In early August, just before the first faculty meeting of the new school year, I went to Leadville for one last training weekend. With the Leadville 100 two weeks away, this was a final chance to do a Hope Pass double crossing before tapering. On Saturday, I returned, sweaty and exhilarated, from twenty mountain miles in the late afternoon to a downtown filled with fiddle music and gun fighters. Time travel? Post-run hallucinations because of oxygen deprivation? Neither. As I found out, Leadville celebrates its Boom Days every August. I stayed at the hostel, which is a) cheap and b) lots of fun, because you get to meet such an interesting mix of people. The conversation around the communal dining room table that evening soon shifted to the Burro races, scheduled for Sunday as the final highlight of Boom Day festivities. I learned that pack burro racing is the Colorado State Sport, like “Red or green?” is the NewMexico State question. It involves running with an ass in tow on mountain trails, for distances between 10 and 30 miles. The rules are specific: burros (not mules, not ponies – asses only!) must wear a pack saddle with 33 pounds of mining gear, including a pick, shovel, and gold pan. Runner and burro must work as a team and cross the finish line together. Runners may push, pull, drag, or carry their ass, but can’t ride it.
Katy, an ultra runner from Sydney, Australia, found this particularly fascinating. She had heard that Burro Racing is not a strictly BYOB sport. She said it might be possible to rent a burro at the last minute and was planning to mosey over there in the morning to investigate. I was curious. I am a cowgirl at heart and used to train horses for a living, but had never worked with a donkey.
Intrigued though I was, I planned to leave by noon at the latest. I am, after all, a responsible middle-aged adult with a teaching job and a faculty meeting scheduled for 8 a.m. Monday morning at a school six hours away. I would, of course, resist any temptation to run a burro race all day, then drive back to New Mexico really late. No way. I kept telling myself this as Katy and I walked the few blocks to the pack saddle weigh-in on Harrison street at 8 a.m. Sunday morning, she to look for a rent-a-burro and I just to check things out. Really.
Downtown Leadville was teeming with burros of all colors and sizes, tied to horse trailers, trees, and lamp posts. The ratio of cowboy hats to sun visors, like that of cowboy boots to running shoes, was about 50/50. Regardless of their outfits, most humans were busy with brushes, hoof picks, ropes and packs. Donkeys were braying, pawing, circling. Two silver grey burros caught my eye. They stood like islands in a storm, while a grey-haired man and a boy who looked about twelve fed them hay and brushed their sleek coats. I complimented the man on the excellent condition of his animals, and their calm demeanor. I patted the donkeys, who turned out to be a nine-year old brother-sister pair named SilverJack and Bella, clearly the pride and joy of their owner, who is named “Maple, like the tree.” He couldn’t run today because of an injury, but his friend Nathalie was going to race Silver Jack. I mentioned my background in the horse world, then expressed my interest in Burro racing. Maple looked at me thoughtfully.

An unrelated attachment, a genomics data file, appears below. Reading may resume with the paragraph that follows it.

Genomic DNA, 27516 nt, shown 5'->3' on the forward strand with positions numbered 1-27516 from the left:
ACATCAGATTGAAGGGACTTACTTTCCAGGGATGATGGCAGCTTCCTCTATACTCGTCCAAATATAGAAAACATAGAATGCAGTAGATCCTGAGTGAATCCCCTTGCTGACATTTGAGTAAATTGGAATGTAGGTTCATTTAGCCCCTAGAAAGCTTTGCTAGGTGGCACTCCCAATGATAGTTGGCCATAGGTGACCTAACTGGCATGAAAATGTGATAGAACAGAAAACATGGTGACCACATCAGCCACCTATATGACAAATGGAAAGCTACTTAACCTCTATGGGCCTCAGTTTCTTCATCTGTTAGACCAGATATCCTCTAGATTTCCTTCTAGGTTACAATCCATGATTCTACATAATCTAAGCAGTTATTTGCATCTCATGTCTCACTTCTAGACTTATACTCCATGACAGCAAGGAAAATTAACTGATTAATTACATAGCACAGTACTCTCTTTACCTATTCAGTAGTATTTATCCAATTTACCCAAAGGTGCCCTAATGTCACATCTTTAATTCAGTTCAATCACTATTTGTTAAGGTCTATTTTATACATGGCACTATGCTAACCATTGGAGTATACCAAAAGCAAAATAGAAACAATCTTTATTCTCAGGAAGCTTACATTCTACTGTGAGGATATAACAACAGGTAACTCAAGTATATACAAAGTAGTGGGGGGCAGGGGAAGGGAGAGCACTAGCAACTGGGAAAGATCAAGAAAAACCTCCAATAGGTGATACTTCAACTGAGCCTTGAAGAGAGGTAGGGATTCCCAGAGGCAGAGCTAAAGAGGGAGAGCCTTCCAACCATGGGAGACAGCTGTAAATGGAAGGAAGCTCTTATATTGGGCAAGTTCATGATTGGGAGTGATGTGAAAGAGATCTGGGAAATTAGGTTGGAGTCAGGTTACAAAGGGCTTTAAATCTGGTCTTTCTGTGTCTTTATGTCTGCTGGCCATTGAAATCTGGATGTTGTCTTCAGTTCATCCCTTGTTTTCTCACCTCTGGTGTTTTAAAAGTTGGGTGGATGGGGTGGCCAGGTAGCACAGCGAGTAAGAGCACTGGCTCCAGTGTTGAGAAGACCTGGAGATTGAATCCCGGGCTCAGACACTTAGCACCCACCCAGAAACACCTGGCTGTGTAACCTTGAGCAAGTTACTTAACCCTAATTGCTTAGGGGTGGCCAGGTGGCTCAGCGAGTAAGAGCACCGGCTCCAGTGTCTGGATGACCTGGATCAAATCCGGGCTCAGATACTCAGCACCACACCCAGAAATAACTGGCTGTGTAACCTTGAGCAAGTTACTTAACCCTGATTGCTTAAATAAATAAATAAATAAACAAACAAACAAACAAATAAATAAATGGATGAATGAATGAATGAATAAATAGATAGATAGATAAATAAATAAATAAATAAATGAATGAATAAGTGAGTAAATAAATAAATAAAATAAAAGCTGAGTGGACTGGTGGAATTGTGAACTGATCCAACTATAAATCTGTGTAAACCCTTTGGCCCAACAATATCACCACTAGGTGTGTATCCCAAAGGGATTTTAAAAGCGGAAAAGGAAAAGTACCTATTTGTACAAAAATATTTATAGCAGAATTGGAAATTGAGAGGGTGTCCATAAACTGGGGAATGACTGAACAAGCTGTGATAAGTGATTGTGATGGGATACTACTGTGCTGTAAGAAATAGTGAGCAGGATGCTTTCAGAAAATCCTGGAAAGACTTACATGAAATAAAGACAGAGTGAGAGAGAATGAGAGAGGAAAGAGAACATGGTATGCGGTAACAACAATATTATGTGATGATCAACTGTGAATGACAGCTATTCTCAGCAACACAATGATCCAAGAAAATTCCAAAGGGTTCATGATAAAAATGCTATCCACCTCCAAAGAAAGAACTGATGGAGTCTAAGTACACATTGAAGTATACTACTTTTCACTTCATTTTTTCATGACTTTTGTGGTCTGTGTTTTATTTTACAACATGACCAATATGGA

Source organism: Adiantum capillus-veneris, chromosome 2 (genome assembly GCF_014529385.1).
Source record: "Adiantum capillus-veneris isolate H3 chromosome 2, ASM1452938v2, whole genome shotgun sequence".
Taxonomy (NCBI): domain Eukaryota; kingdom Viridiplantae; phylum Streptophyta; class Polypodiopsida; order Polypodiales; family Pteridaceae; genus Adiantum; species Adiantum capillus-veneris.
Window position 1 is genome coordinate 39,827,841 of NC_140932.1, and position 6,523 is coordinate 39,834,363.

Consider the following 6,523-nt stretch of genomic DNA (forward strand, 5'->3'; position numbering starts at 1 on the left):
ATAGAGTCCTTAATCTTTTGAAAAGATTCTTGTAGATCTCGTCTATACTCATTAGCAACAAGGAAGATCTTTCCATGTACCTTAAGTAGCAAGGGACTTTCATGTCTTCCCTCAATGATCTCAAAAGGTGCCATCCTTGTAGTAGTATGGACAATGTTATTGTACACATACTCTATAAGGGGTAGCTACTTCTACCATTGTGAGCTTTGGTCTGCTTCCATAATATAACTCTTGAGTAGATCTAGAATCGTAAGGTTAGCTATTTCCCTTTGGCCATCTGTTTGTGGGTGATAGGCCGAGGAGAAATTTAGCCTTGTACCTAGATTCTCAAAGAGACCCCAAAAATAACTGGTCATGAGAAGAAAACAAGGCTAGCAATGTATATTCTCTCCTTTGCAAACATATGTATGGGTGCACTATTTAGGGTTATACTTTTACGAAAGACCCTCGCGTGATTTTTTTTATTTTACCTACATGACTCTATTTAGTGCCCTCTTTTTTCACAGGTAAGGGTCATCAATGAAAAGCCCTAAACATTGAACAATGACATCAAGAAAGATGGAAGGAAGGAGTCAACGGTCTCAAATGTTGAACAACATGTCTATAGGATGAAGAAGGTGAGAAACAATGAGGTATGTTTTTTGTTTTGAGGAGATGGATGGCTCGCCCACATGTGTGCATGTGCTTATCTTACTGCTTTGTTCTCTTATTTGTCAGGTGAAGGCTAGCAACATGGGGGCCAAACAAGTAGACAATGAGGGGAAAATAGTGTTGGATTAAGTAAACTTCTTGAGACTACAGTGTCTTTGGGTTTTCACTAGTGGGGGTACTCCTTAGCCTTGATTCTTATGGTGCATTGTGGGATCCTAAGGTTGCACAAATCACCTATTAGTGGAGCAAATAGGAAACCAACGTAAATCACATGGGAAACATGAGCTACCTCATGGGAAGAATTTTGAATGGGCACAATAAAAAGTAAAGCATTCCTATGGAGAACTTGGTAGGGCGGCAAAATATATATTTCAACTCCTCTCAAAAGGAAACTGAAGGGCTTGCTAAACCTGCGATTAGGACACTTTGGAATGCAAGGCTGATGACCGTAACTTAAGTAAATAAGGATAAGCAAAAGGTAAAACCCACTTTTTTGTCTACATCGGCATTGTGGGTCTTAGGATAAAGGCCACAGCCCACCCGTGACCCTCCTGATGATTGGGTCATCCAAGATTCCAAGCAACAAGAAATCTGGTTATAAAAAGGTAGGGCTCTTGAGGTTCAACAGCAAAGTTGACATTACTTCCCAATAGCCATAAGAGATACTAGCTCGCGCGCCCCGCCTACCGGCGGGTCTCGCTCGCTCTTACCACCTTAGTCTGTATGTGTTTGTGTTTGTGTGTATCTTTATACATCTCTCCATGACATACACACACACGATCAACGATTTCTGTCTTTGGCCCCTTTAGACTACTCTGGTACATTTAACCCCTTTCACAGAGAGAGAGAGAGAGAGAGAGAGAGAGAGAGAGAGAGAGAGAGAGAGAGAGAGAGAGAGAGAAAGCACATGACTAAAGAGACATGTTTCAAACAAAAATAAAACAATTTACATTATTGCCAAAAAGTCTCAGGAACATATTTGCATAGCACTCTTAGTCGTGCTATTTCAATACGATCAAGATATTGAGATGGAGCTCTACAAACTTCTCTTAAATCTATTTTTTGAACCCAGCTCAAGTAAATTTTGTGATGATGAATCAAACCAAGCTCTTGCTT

“No one is running with Bella today. Would you like to?”
He didn’t know, couldn’t know, that he had just offered the equivalent of a whiskey shot to a recovering horse-a-holic. I bit back the enthusiastic “Yes!” that wanted to escape my lips. What was I thinking? The race didn’t start until 11 a.m. and would easily go on until late afternoon, depending on the burro’s mood. I am a responsible middle-aged teacher. I wanted to get home in time to have dinner with my husband, and to get ready for the new school year.
” I would love to, but I can’t. I have to be at work in the morning.”
Maple’s grandson looked disappointed. So did Maple.
“Well, we’re going to find some breakfast. You think about it.”
Bella, tied to a fence post, munched on some grass. I stroked her exquisite ears. I scratched her neck. She nudged me, which I took to mean “Come on, run with me!” I walked down the block to the cardboard table that served as burro race headquarters, where Katy was signing up for the 15-mile women’s race. She had found a burro. Her excitement felt contagious. Before I knew it, there was a pen in my hand and a registration form in front of me. Forty dollars and a signature later, Bella and I were signed up as team number 19. The whole process had taken about five minutes.
Maple looked pleased, though not surprised. He introduced me to Nathalie, and we proceeded to saddle our race partners. Silver Jack and Bella are inseparable, so our strategy was to keep the four of us together and moving at a steady pace. Maple expertly tied our numbers and all our gear securely to the saddle, then it was time to line up on Harrison street.